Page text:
Many of us recently awoke to news of another terrorist attack – this time in Lahore, Pakistan.
It was one of many attacks to shake the world in recent months, including bombings in Istanbul in October and the Brussels attack last month. The combined death toll is well over one hundred.
In Australia, we watch with unease. Our nation, and indeed much of the world, watched in horror as the events of the Lindt Café Siege unfolded in December 2014.
Despite the threat of terrorism, Australia has been relatively fortunate to date – the death toll for domestic “acts of terrorism” is seven or eight over the past century, depending on the definition of terrorism applied. This is perhaps partly due to our geographical isolation and that we are not considered a primary target.
Other nations have suffered far greater losses, and governments around the world are taking unprecedented measures ostensibly aimed at preventing further attacks.
In Australia, many see the curtailment of civil liberties as an unfortunate but necessary measure in the present climate.
Human Rights in Australia
Although Australia is considered a liberal democracy, few of our legal safeguards and protections are guaranteed, and we have experienced a significant shift towards state control.
- the right to vote (Section 41),
- protection against acquisition of property on unjust terms (Section 51 (xxxi)),
- the right to a trial by jury for criminal cases in the higher courts (Section 80),
- freedom of religion (Section 116), and
- prohibition of discrimination on the basis of State of residency (Section 117).
The High Court has additionally found that freedom of political communication is implied by the constitution.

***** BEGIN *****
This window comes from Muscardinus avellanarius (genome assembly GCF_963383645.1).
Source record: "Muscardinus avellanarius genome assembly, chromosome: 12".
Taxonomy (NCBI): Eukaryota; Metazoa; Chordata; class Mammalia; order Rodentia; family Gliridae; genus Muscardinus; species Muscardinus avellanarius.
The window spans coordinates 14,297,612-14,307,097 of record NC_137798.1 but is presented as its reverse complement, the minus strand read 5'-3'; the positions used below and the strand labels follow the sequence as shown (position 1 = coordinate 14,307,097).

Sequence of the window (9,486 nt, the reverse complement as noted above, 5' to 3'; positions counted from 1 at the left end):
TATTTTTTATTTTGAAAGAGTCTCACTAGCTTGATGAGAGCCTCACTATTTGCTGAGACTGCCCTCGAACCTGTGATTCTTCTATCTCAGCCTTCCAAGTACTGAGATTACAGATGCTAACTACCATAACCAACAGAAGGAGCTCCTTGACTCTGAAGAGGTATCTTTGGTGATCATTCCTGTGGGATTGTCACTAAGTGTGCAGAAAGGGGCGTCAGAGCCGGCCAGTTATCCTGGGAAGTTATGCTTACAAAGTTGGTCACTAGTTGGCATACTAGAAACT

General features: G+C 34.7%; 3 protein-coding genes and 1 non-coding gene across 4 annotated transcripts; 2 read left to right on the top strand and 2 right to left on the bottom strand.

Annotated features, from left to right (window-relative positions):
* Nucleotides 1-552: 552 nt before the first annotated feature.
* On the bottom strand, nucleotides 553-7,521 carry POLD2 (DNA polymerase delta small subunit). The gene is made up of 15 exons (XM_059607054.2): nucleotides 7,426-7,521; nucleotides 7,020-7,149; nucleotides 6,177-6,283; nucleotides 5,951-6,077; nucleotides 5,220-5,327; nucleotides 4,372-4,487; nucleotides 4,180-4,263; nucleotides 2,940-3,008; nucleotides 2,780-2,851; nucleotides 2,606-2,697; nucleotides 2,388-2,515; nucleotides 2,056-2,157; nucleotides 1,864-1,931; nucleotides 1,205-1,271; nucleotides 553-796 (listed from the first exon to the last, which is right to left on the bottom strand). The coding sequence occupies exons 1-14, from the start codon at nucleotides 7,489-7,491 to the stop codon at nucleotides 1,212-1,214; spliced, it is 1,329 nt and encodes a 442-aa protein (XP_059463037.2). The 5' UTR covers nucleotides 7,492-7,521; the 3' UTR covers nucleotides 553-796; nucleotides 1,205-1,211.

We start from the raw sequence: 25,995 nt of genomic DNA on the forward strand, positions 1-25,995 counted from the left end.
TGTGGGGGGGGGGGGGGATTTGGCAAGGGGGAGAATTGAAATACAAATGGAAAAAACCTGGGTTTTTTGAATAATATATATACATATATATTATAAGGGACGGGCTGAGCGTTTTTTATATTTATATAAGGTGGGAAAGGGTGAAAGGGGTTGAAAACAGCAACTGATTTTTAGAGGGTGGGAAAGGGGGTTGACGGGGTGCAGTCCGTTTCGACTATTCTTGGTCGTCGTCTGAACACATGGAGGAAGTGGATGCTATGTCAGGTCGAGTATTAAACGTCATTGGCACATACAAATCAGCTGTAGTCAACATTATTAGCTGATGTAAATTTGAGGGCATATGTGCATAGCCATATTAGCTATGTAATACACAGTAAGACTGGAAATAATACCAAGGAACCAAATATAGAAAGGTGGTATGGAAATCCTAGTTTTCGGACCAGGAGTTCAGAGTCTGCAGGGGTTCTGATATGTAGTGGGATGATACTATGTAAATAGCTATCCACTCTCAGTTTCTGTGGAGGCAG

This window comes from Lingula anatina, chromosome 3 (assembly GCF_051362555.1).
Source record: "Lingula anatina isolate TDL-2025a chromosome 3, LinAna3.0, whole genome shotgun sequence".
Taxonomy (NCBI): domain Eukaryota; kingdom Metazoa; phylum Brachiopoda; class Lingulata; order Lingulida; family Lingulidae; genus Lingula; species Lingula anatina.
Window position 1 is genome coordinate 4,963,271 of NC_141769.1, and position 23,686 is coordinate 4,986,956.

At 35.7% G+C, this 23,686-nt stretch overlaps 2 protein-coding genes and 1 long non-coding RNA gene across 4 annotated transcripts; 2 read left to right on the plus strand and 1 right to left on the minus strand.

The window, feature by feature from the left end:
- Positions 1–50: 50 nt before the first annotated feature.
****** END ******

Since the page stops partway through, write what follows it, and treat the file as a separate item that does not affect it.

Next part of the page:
Other basic liberties and protections – like the presumption of innocence, free speech and freedom from arbitrary arrest and detention – have been developed through common law (judge-made law) and the passage of legislation; and can be quickly taken away by the parliament of the day.
Our International Reputation
Australia’s reputation as a free and accepting society has been tarnished by the wholesale encroachment on legal protections and safeguards by our federal and state governments in recent years, and by our treatment of minority groups such as indigenous people, Muslims and asylum seekers.
Despite the firmly established principle that people seeking asylum who arrive without a valid visa are not entering illegally, the government and media have increasingly demonised those who are escaping civil wars and persecution to pursue a better life for themselves and their families.
Speaking Out Against the State
There are also concerns about the loss of our ability to freely speak against government and police operations.
For instance, the Federal government has passed laws to prevent people from speaking out or publishing about human rights abuses in detention centres, offshore boat operations (making it look like the government has ‘stopped the boats’) and ‘special intelligence operations’ (ie anti-terrorism raids, even where innocent people are subjected to horrendous treatment).
More recently, the NSW State government has passed laws to give police the power to ban individuals from attending protests without having to seek a court order, and to ‘move on’ or arrest people at protests, sending them to court to face maximum sentences of 7 years imprisonment.
State Control Likely to Increase
Given the lack of opposition to the wholesale removal of our freedoms, there is little doubt the trend will continue – at least until it starts to become politically unpopular.
The changes are happening regularly and right under our noses – Chief Justice of the Supreme Court Tom Bathurst recently counted 397 legislative encroachments on three legal protections alone: the presumption of innocence, the right against self-incrimination and legal professional privilege.
But with a population bombarded by media and government reports about the threat of terrorism, it seems most accept – or even support – the removal of basic safeguards and protections – believing they will only affect ‘bad people’, and seeing them as necessary to protect against evil.
In that environment, we can only expect our liberal democracy to shift further towards state control.
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